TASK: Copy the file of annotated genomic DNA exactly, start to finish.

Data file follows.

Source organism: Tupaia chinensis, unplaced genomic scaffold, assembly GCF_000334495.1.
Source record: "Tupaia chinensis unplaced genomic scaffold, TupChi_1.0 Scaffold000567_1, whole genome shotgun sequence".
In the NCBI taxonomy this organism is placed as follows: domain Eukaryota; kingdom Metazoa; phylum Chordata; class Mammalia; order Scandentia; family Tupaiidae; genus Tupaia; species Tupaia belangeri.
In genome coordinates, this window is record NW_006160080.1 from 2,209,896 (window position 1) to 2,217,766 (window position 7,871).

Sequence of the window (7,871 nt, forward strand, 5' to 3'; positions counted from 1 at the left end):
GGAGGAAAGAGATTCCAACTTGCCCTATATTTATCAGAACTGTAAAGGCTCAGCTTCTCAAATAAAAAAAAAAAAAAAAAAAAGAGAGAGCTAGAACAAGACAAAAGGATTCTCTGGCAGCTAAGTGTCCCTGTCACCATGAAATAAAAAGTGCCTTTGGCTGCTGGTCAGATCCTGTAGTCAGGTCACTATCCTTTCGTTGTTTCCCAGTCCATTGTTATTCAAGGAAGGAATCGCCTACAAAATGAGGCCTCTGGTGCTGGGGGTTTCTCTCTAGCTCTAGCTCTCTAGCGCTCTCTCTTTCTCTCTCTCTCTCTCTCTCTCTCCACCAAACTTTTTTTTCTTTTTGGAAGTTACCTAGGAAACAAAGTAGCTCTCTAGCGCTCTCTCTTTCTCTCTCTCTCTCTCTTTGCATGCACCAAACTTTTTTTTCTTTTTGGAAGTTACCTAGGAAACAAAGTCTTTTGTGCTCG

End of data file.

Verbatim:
Source organism: Tupaia chinensis, unplaced genomic scaffold, assembly GCF_000334495.1.
Source record: "Tupaia chinensis unplaced genomic scaffold, TupChi_1.0 Scaffold000567_1, whole genome shotgun sequence".
In the NCBI taxonomy this organism is placed as follows: domain Eukaryota; kingdom Metazoa; phylum Chordata; class Mammalia; order Scandentia; family Tupaiidae; genus Tupaia; species Tupaia belangeri.
In genome coordinates, this window is record NW_006160080.1 from 2,209,896 (window position 1) to 2,217,766 (window position 7,871).

Sequence of the window (7,871 nt, forward strand, 5' to 3'; positions counted from 1 at the left end):
GGAGGAAAGAGATTCCAACTTGCCCTATATTTATCAGAACTGTAAAGGCTCAGCTTCTCAAATAAAAAAAAAAAAAAAAAAAAGAGAGAGCTAGAACAAGACAAAAGGATTCTCTGGCAGCTAAGTGTCCCTGTCACCATGAAATAAAAAGTGCCTTTGGCTGCTGGTCAGATCCTGTAGTCAGGTCACTATCCTTTCGTTGTTTCCCAGTCCATTGTTATTCAAGGAAGGAATCGCCTACAAAATGAGGCCTCTGGTGCTGGGGGTTTCTCTCTAGCTCTAGCTCTCTAGCGCTCTCTCTTTCTCTCTCTCTCTCTCTCTCTCTCCACCAAACTTTTTTTTCTTTTTGGAAGTTACCTAGGAAACAAAGTAGCTCTCTAGCGCTCTCTCTTTCTCTCTCTCTCTCTCTTTGCATGCACCAAACTTTTTTTTCTTTTTGGAAGTTACCTAGGAAACAAAGTCTTTTGTGCTCG